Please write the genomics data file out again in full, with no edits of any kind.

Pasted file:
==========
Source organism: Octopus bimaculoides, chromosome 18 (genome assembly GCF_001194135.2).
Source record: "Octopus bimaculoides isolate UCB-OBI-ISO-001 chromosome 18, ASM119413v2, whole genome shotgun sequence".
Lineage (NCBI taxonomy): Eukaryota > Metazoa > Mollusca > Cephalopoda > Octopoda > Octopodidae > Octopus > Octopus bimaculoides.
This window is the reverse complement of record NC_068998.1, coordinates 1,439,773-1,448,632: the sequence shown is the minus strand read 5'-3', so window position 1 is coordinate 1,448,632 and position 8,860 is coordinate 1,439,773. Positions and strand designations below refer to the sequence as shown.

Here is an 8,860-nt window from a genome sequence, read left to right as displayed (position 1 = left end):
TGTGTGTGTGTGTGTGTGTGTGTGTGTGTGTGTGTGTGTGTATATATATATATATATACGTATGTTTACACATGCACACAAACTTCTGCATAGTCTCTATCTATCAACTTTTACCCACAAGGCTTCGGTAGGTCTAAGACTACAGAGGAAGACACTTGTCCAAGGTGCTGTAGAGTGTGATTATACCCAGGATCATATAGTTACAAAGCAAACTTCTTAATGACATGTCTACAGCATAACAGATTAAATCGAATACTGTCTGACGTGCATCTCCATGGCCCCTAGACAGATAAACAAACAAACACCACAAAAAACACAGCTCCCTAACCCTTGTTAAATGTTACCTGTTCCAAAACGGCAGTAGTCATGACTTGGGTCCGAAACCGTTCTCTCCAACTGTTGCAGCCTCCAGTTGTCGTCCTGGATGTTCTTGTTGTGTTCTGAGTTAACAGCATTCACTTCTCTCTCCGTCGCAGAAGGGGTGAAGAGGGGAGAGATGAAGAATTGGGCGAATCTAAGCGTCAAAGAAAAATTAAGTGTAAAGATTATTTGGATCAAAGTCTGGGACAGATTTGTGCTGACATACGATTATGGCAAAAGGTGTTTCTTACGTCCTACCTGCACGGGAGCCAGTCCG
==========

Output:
Source organism: Octopus bimaculoides, chromosome 18 (genome assembly GCF_001194135.2).
Source record: "Octopus bimaculoides isolate UCB-OBI-ISO-001 chromosome 18, ASM119413v2, whole genome shotgun sequence".
Lineage (NCBI taxonomy): Eukaryota > Metazoa > Mollusca > Cephalopoda > Octopoda > Octopodidae > Octopus > Octopus bimaculoides.
This window is the reverse complement of record NC_068998.1, coordinates 1,439,773-1,448,632: the sequence shown is the minus strand read 5'-3', so window position 1 is coordinate 1,448,632 and position 8,860 is coordinate 1,439,773. Positions and strand designations below refer to the sequence as shown.

Here is an 8,860-nt window from a genome sequence, read left to right as displayed (position 1 = left end):
TGTGTGTGTGTGTGTGTGTGTGTGTGTGTGTGTGTGTGTGTATATATATATATATATACGTATGTTTACACATGCACACAAACTTCTGCATAGTCTCTATCTATCAACTTTTACCCACAAGGCTTCGGTAGGTCTAAGACTACAGAGGAAGACACTTGTCCAAGGTGCTGTAGAGTGTGATTATACCCAGGATCATATAGTTACAAAGCAAACTTCTTAATGACATGTCTACAGCATAACAGATTAAATCGAATACTGTCTGACGTGCATCTCCATGGCCCCTAGACAGATAAACAAACAAACACCACAAAAAACACAGCTCCCTAACCCTTGTTAAATGTTACCTGTTCCAAAACGGCAGTAGTCATGACTTGGGTCCGAAACCGTTCTCTCCAACTGTTGCAGCCTCCAGTTGTCGTCCTGGATGTTCTTGTTGTGTTCTGAGTTAACAGCATTCACTTCTCTCTCCGTCGCAGAAGGGGTGAAGAGGGGAGAGATGAAGAATTGGGCGAATCTAAGCGTCAAAGAAAAATTAAGTGTAAAGATTATTTGGATCAAAGTCTGGGACAGATTTGTGCTGACATACGATTATGGCAAAAGGTGTTTCTTACGTCCTACCTGCACGGGAGCCAGTCCG